I think a lot of starry eyed political rookies got a harsh lesson in the nature of politics. Rules are for little people.
In all fields of human endeavor, winning by cheating is losing.
In a competition, when someone cheats, he gets disqualified. The disqualification does not make the runner-up the winner. Rather, it reveals that the man who appeared to be the runner-up had in fact been the winner all along.
In the race for the GOP nomination for president, therefore, Ron Paul won.
As the New York Times wrote yesterday,
Delegates from Nevada tried to nominate Mr. Paul from the floor, submitting petitions from their own state as well as Minnesota, Maine, Iowa, Oregon, Alaska and the Virgin Islands. That should have done the trick: Rules require signatures from just five states. But the party changed the rules on the spot. Henceforth, delegates must gather petitions from eight states.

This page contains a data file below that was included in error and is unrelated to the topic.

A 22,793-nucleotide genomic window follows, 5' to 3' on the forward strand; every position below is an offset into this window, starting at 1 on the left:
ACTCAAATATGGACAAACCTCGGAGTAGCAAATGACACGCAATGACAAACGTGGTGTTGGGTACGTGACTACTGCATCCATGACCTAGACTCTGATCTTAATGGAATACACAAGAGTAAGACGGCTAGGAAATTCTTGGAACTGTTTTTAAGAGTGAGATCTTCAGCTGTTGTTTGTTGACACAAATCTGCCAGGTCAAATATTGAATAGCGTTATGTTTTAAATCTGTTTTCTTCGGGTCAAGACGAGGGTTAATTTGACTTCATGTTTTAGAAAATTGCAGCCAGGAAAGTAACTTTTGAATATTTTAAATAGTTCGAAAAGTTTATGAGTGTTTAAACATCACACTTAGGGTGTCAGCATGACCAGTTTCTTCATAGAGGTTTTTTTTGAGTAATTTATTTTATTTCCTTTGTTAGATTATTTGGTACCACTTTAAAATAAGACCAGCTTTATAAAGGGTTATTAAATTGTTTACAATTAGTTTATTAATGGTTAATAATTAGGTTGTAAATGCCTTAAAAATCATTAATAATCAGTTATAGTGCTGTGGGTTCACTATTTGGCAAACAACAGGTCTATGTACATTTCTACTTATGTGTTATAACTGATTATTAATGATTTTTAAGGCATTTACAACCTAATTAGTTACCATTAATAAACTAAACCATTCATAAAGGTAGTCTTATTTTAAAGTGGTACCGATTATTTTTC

When Mr. Romney and the RNC cheat so blatantly, they make the game no longer about politics: they make themselves ineligible for the vote of anyone who cares about his own morality, his own honesty or his own integrity — regardless of his politics. And from a purely practical standpoint, they invite Americans to ask if they want to live in a nation governed with the same contempt for those who don’t toe the party line as has been displayed both in Tampa and throughout the primary process.
But as a Ron Paul supporter, I can’t remember feeling so invigorated and empowered in my cause.
Not only did my candidate win: the GOP has given the Liberty movement the greatest gift it could have given us. It has induced a righteous indignation that will ensure that there will be no lull in the Liberty movement post-convention or post-election. It has educated us; it has brought us together like only a common hurt can, and it has freed us to do whatever needs to be done for the cause we love, wherever we need to do it. (Read more)